Places Known For

production industry


Couva

utilization of the now open sugar lands for new housing and business initiatives. Consequently, while the nearby town of Chaguanas has evolved and expanded significantly to become the de facto administrative and commercial capital of Central Trinidad, Couva's character has changed to become magnet for industrialization, sports, health, and residential projects. Development and Demise of the Sugar Production Industry In 1937 there were two major developments which occurred on these sugar


Greater Vancouver

of filming locations in the British Columbia Interior '''Vancouver, British Columbia''' has a large film and television production industry, which earned it the nickname "Hollywood North." It usually serves as a substitute location (Filming location#Substitute locations) for other cities and locales. This is a list, arranged by region, of films and television series shot in the Lower Mainland, including several prominent filming locations in Greater Vancouver


Nizhny Novgorod Oblast

in the local economy. More than 650 industrial companies employ nearly 700 000 people, or 62% of the workforce involved in material production. Industry generates 83% of the regional GDP and accounts for 89% of all material expenditures. The leading sectors are engineering and metalworking, followed by chemical and petrochemical industries and forestry, woodworking, and paper industries. The first three sectors account for about 75% of all industrial production. The oblast has traditionally


Yuzhno-Sakhalinsk

production industry were well developed. Karafuto suffered from a labor shortage through most of its history, and tax incentives were provided to encourage immigration. During World War II, a large number of Koreans were also forcibly relocated to Karafuto. Karafuto's largest city was Toyohara (Yuzhno-Sakhalinsk). Other major cities included Esutoru (Uglegorsk, Sakhalin Oblast) in the north central and Maoka (Kholmsk) in the south central region. Japan File:Japanese SL D51-22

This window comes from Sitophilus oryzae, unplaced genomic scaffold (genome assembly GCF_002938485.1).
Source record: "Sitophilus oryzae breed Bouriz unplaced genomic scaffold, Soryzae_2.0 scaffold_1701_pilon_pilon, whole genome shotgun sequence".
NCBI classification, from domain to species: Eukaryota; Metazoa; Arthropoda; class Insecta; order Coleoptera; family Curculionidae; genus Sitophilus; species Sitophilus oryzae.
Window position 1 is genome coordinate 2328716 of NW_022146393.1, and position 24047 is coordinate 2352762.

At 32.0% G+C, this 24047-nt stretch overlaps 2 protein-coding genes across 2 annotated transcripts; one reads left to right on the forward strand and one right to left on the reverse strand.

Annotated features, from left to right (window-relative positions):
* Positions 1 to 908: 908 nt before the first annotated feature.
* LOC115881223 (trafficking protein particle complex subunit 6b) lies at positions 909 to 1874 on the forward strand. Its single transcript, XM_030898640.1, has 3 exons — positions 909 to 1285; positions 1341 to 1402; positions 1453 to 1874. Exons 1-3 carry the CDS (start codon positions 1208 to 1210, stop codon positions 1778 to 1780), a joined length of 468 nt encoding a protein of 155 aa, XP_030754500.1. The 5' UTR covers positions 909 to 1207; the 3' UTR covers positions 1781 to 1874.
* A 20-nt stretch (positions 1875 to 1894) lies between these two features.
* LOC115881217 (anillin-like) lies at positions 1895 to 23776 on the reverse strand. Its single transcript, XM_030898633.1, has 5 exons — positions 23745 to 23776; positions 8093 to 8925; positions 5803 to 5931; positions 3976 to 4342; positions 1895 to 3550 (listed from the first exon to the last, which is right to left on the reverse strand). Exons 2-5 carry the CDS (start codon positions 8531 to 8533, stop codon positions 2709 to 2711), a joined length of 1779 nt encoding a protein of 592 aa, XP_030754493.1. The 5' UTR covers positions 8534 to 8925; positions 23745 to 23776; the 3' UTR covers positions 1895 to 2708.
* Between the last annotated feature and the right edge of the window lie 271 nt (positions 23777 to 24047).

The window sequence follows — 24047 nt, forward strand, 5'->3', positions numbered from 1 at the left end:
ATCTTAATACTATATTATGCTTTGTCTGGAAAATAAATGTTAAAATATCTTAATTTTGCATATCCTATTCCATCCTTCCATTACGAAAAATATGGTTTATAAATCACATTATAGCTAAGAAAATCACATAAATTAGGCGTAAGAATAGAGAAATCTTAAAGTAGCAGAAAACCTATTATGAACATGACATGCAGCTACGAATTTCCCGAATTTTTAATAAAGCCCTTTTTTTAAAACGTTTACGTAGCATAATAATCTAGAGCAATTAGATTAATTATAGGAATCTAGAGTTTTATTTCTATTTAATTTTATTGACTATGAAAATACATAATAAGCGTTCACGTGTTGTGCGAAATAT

Kisumu

., vehicles from kits. There is a vibrant and fast growing cement production industry. *


Inland Empire

of methamphetamine production. The Riverside and San Bernardino county sheriffs' departments busted 635 meth labs in 2000; law enforcement has driven most of the meth production industry to Mexico since 2007, but many


Querétaro, Querétaro

City of Santiago de Querétaro). This honor was solicited by Viceroy Luís de Velasco, in recognition of Querétaro's growth, agricultural production, industry and educational institutions. By the 18th century, it was informally known as the "Pearl of the Bajío" and "The Third City of the Viceroyalty". By the 17th century, the Franciscans had been joined


Greater Sudbury

, 2012. Development of an active film and television production industry in Northern Ontario was initially undertaken by Cinéfest (Cinéfest Sudbury International Film Festival), the city's annual film festival, in the early 1990s, and is currently overseen by Music and Film in Motion, a non-profit organization based in Sudbury. "Landry leaving Music and Film in Motion". ''Sudbury Star'', April 20, 2011


Wikipedia:Articles for creation/2006-07-23